Because of the 2012 tax act, new vendors are unlikely to enter this area. Scores of Baby Boomers will inevitably need these legal services, along with other niche areas highlighted in the previous column (July/August 2013 issue). Even so, the market will not expand significantly without an unforeseen development, such as a new tax act that introduces less-than-permanent changes. As a result, you will probably see many of the same technology solutions that you see today for years to come.

Conclusion

The 2012 tax act introduced long-awaited stability in this area of law, but it also announced new challenges for trust and estate lawyers. The first column in this two-part series suggested ways to highlight your available services, including numerous free on-line profiles or biographies. This second column suggests one more potential addition to your profile, namely certification or specialization, to distinguish your practice and lead to increased contact with referral sources and potential clients. The remainder of this column summarizes technology to run your practice more efficiently, focusing on cost-effective solutions that also allow you to operate on a mobile basis if desired. This editor hopes that the on-line profiles and social media options introduced in the previous column will prompt the technology tools discussed in this column, particularly your telephones, to ring on a regular basis.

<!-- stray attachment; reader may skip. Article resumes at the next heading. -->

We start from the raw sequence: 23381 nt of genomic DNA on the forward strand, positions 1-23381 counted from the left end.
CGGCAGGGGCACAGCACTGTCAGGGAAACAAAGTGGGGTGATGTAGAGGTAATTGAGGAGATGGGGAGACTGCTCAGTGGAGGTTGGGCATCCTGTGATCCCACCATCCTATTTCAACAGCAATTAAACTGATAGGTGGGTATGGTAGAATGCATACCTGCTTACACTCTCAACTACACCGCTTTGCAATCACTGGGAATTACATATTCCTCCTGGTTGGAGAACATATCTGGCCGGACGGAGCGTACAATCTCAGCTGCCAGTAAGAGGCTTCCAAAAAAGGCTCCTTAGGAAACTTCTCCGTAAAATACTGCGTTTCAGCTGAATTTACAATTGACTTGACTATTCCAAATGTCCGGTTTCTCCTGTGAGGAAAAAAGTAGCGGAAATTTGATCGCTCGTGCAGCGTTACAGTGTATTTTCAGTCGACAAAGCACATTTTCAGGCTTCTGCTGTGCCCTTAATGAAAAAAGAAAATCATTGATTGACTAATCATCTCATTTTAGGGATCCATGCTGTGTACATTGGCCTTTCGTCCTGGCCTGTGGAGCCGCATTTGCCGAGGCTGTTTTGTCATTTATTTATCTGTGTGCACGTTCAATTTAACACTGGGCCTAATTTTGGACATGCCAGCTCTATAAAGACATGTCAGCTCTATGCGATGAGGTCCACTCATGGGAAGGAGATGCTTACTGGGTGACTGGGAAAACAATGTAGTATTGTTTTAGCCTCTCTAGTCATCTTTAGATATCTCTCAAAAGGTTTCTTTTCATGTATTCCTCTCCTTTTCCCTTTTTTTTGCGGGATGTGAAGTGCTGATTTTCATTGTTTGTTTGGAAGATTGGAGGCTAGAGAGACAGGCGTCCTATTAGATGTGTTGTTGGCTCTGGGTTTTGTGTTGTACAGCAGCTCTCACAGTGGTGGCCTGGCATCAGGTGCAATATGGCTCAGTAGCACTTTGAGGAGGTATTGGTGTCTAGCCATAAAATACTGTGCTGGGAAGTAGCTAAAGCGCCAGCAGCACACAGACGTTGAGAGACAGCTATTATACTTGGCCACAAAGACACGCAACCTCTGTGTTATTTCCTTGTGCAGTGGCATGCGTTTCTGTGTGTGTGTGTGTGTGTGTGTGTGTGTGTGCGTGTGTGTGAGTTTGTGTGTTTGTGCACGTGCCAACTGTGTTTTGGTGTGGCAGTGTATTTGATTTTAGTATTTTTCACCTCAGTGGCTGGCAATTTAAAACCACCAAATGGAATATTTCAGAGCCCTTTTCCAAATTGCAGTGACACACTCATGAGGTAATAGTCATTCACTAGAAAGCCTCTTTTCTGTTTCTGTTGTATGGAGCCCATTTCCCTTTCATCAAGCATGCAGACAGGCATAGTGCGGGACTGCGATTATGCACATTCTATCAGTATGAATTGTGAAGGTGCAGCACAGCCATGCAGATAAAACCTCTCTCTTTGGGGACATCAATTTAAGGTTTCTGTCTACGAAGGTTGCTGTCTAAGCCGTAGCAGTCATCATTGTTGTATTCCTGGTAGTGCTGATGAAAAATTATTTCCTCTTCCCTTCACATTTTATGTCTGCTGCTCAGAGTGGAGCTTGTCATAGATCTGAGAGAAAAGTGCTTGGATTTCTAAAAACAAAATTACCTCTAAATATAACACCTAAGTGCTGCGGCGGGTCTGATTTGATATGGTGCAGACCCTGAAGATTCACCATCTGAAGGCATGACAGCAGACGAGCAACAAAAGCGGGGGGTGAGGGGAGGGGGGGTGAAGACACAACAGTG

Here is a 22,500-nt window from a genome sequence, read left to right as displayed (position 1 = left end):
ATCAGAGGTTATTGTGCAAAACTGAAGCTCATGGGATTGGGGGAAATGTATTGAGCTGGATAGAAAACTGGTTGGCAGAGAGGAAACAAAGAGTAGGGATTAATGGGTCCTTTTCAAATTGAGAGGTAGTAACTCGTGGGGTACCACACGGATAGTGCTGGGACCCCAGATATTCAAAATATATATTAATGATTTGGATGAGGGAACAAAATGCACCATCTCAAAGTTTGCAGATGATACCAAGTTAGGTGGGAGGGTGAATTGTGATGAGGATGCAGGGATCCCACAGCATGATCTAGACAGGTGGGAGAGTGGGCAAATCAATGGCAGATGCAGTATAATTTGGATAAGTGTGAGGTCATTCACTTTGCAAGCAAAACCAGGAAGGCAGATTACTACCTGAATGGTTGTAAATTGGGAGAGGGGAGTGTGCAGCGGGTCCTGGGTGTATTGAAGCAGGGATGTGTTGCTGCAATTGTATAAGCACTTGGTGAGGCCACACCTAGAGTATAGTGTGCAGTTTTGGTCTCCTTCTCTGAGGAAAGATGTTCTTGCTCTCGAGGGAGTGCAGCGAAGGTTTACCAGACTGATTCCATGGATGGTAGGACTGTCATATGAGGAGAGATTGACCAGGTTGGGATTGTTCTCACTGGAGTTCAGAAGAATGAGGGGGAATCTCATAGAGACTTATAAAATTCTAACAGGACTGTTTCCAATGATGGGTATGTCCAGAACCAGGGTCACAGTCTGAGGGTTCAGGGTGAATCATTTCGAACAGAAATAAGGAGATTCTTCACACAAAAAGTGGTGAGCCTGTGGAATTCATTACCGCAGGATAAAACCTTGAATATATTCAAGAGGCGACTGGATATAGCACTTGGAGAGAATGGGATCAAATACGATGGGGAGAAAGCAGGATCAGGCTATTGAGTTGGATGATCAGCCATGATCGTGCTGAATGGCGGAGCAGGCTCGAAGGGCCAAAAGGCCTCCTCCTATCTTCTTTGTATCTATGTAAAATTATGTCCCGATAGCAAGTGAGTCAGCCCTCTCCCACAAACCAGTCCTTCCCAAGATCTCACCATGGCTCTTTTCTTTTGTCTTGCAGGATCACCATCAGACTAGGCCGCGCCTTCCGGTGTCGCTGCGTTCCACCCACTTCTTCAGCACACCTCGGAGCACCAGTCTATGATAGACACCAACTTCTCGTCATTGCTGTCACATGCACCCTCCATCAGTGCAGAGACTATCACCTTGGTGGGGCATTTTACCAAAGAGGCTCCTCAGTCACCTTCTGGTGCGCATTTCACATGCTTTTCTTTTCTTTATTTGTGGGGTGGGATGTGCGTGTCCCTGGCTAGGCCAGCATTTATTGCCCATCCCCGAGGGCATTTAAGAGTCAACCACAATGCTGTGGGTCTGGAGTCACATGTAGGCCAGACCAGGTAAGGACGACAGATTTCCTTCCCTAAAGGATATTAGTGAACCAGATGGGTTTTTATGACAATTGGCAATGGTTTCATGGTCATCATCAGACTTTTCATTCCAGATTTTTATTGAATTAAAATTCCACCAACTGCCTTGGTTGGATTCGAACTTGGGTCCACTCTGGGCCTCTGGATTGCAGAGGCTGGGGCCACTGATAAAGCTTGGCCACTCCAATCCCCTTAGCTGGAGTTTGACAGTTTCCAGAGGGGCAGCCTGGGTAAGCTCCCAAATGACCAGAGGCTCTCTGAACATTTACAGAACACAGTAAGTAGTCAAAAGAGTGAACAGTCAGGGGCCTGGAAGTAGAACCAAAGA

Vendor Information

LinkedIn Corporation
2029 Stierlin Court
Mountain View, CA 94043
(650) 687-3600